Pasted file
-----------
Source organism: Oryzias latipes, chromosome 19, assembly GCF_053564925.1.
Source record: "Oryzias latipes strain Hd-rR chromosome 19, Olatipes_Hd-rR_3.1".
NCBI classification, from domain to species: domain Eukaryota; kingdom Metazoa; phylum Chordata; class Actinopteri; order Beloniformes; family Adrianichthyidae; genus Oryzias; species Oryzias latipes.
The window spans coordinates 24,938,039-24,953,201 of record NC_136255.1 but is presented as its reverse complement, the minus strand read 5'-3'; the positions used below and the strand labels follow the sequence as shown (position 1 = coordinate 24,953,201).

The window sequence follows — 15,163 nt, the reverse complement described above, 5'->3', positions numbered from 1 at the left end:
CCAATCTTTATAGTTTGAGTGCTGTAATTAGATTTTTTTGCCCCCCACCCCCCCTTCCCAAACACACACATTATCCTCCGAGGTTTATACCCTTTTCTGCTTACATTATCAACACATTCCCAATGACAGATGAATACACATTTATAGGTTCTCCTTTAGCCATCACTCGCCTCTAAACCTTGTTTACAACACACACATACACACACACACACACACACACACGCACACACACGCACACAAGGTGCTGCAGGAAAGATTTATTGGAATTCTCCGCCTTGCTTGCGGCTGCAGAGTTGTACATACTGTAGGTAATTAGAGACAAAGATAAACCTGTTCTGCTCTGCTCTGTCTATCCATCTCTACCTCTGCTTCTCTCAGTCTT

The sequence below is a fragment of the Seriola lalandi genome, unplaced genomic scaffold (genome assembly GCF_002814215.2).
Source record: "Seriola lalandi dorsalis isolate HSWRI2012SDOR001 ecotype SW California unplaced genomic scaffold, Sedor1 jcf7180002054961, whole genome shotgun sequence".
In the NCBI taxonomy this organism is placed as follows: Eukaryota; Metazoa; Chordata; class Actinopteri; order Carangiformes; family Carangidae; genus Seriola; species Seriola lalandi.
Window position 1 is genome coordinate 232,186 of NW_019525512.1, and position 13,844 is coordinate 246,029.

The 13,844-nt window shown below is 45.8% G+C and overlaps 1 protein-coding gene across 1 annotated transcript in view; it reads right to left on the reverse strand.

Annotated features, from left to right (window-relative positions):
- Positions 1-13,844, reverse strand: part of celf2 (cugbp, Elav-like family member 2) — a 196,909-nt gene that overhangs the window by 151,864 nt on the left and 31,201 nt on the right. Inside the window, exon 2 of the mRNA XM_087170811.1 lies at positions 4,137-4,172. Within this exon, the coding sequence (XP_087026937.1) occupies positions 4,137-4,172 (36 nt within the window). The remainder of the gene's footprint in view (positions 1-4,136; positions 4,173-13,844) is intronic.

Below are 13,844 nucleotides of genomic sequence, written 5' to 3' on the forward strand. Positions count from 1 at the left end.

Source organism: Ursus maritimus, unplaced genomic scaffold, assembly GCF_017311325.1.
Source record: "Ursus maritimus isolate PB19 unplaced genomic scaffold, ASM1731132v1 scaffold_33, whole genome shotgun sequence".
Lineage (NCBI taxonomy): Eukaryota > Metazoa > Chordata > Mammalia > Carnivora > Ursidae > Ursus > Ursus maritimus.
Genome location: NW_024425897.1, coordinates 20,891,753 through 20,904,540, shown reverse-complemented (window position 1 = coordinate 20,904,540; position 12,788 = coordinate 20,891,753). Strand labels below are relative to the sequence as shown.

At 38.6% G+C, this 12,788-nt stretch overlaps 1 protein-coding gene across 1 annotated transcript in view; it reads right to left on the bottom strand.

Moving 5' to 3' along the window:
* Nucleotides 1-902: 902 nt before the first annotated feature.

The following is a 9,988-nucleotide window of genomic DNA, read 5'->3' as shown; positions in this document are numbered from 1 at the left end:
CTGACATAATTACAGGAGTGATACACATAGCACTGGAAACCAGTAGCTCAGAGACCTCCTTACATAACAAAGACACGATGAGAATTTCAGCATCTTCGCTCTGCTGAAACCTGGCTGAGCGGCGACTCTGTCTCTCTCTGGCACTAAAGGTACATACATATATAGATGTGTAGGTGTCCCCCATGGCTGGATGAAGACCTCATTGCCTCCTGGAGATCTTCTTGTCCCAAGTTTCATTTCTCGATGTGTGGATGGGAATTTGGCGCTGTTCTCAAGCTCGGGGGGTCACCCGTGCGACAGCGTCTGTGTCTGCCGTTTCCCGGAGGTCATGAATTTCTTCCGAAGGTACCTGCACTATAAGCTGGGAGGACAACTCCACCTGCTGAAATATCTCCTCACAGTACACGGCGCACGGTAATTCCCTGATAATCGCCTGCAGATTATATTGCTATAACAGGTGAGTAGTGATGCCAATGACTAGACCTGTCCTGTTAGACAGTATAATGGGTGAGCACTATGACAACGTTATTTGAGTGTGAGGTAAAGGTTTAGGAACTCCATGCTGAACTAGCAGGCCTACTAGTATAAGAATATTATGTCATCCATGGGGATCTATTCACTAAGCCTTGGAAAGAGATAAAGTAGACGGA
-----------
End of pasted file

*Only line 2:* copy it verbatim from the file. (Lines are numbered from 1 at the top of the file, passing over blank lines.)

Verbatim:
Source record: "Oryzias latipes strain Hd-rR chromosome 19, Olatipes_Hd-rR_3.1".